The ever-increasing threat you can’t ignore

How you can mitigate the increasing risk posed by cyberattacks

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Accountancy practices are a lucrative target for cyber-criminals due to the large amount of sensitive client information and monetary data they process and store. After all, why would a cyber-criminal attack an individual business when they can target one that holds the information of multiple businesses?

According to Accounting Today, ‘With the increase in the remote workforce and ongoing Covid-19 pandemic, there has been a 300% increase in cyberattacks on accounting practices of all sizes.’ Consequently, your practice needs to ensure it can withstand the attention of the cyber-criminal when, and not if, they come knocking.

Threat trend – phishing and ransomware

In the past few years, accountancy practices have faced the growing risk of ransomware, which is a specific strain of malware that can gain entry into a organisation’s network through multiple entry points. It is typically deployed via a phishing email in which a malicious link or attachment is included for users to click or download, giving cyber criminals access to your practice’s complete IT infrastructure and the sensitive files and data contained within it.

Once deployed, ransomware encrypts data and systems, and these cannot be decrypted without a pre-set key which your practice would have to purchase from the cyber-criminals. The costs can range from hundreds to millions of pounds, and we are seeing more and more practices affected. The catch though, even if you do pay, you still may never receive a key to decrypt your data – cybercrime does not come with a guarantee. The risk of paying also means that the cyber-criminals are more likely to revisit: if you paid a ransom of £25,000 last year, what are the chances you would pay again this year?

In recent years ransomware has matured and as a result the level of damage it can cause to both your practice’s IT systems and the reputation of your business has massively increased.

Taking action

So, what is the solution to this problem? Unfortunately, there is no silver bullet when it comes to protecting against cyber-criminals, but a number of steps can be taken to ensure that your practice is in the best position to defend itself against attack.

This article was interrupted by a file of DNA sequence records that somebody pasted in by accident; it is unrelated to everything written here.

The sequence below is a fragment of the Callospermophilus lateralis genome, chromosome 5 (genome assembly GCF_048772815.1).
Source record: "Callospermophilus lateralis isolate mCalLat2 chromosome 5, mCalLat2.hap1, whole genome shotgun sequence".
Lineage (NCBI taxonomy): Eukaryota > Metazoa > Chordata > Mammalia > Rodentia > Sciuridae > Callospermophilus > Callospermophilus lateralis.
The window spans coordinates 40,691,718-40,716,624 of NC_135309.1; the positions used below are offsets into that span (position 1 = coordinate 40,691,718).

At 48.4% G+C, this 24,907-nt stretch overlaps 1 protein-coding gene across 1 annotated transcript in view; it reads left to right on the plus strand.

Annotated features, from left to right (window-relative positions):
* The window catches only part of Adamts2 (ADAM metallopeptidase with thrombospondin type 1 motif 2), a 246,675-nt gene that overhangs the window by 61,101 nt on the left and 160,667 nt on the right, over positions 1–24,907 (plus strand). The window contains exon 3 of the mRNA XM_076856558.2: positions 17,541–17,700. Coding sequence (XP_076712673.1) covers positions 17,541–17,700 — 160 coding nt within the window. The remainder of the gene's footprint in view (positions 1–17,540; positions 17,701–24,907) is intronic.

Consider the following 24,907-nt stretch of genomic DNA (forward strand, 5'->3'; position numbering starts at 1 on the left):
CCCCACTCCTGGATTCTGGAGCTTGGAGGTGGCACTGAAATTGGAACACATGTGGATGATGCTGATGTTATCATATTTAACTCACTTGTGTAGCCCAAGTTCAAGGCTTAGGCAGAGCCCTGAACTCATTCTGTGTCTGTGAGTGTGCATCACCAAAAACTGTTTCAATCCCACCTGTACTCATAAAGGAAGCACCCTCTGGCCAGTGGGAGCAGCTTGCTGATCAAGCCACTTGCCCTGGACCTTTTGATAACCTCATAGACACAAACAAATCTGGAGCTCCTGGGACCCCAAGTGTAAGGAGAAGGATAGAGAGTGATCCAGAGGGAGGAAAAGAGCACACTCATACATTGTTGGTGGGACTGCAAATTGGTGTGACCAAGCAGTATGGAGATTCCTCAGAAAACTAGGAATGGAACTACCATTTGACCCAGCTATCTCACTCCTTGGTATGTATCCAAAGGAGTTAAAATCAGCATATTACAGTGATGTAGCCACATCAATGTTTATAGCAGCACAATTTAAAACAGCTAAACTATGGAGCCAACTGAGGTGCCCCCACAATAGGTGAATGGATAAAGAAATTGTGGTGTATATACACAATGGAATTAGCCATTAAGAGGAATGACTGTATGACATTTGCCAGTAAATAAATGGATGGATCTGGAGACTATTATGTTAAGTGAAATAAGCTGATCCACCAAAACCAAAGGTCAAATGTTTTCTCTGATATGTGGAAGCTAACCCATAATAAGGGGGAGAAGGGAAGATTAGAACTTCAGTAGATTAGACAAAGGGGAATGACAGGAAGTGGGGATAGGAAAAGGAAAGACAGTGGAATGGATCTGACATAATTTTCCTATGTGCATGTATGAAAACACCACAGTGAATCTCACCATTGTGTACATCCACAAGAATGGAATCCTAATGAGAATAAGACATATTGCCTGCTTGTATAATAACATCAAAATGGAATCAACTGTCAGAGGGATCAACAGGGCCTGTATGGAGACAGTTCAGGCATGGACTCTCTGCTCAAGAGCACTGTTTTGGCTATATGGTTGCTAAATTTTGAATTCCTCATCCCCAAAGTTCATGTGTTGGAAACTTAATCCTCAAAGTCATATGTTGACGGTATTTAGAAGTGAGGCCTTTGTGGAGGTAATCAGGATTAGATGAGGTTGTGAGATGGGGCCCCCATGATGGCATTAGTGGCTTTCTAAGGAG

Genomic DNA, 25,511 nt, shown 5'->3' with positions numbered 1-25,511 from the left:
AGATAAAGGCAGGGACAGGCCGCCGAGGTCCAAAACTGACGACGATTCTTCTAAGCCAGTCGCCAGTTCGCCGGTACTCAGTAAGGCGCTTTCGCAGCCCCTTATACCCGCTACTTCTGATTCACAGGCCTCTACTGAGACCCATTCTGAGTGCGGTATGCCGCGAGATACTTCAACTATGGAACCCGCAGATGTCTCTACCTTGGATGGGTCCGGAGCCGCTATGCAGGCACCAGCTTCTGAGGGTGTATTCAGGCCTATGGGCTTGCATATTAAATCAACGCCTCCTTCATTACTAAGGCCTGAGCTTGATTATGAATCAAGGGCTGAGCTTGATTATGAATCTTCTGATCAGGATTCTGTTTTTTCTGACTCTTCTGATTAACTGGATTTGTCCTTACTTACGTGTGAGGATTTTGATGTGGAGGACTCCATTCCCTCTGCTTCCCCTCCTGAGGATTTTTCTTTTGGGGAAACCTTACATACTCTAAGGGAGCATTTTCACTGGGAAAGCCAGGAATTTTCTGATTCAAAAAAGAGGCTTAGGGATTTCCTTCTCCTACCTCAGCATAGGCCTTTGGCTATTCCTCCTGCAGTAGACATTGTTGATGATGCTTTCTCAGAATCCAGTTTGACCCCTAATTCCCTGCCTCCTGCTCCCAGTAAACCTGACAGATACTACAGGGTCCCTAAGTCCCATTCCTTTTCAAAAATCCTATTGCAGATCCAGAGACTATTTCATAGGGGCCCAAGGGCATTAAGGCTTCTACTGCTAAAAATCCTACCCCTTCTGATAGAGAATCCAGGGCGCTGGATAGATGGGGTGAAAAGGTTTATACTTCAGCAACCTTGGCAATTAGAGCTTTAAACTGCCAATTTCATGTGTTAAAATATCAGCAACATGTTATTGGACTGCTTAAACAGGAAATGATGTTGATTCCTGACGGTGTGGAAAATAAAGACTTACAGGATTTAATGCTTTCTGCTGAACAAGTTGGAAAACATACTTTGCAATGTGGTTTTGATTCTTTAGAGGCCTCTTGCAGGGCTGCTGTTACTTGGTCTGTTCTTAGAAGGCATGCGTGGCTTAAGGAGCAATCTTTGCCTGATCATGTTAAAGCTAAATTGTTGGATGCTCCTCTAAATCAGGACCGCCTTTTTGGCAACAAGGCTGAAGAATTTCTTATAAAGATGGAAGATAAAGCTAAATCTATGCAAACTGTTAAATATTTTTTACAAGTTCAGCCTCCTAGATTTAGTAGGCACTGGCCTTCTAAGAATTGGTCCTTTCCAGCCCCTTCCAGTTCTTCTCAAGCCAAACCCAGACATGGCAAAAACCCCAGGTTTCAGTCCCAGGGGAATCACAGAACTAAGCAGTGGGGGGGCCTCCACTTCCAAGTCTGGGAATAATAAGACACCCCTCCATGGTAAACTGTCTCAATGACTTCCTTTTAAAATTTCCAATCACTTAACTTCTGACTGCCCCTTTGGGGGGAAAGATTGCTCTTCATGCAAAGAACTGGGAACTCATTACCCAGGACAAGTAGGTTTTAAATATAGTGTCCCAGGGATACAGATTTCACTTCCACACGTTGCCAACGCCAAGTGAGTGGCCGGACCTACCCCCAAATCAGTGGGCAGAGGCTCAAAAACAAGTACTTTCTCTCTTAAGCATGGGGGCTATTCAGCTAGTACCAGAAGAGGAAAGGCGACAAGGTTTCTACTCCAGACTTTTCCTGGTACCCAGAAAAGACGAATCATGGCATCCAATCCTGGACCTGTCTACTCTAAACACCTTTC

Cyber audit

A cyber audit should include analysis of IT infrastructure, penetration testing, vulnerability scanning and governance and policy advice. It will identify risks and vulnerabilities within the business that could be exploited by criminals. These will be categorised, allowing you to develop a road map to improve your cyber security across the business. It could also link to the achievement of Cyber Essentials, Cyber Essentials Plus and IASME certification.

Governance and policies

Ensuring you have the right governance and developing your incidence response and business continuity policies will enable you to work through the ‘what if’ scenarios and have the right procedures in place if an attack takes place. Undertaking Cyber Essentials, Cyber Essentials Plus or IASME accreditation is a great low-cost, first step on your cyber resilience journey.

Employee security awareness

Building a cyber-conscious culture across the business is essential. Improving your employees’ ability to be cyber aware should be a continuous exercise as hackers become more sophisticated - most cybercrime is focused on an employee’s inability to identify threat. Remote working has exacerbated the human element of a successful attack and effective ongoing training should be part of your cyber protection armour.

Client and third-party security standards

Your clients, third-party partners and suppliers can be used as a threat vector into your business. Improving awareness with clients and checking cyber credentials of both clients and suppliers should be mandatory in your onboarding procedures.

IT provider

Ensure that your IT provider is looking after your IT systems correctly, that your systems are up-to-date and default settings altered. Your cyber audit – or undertaking Cyber Essentials, Cyber Essentials Plus or IASME accreditation – will identify issues and your cyber partner should work with your IT provider or internal team to update and patch as and when required.

ACCA Wolfberry Cyber Hub

Find more resources and information on governance and cyber essentials accreditation, cyber audit, awareness training, vulnerability and penetration testing.

Additional resources

ACCA cyber security packages

ACCA cyber security resources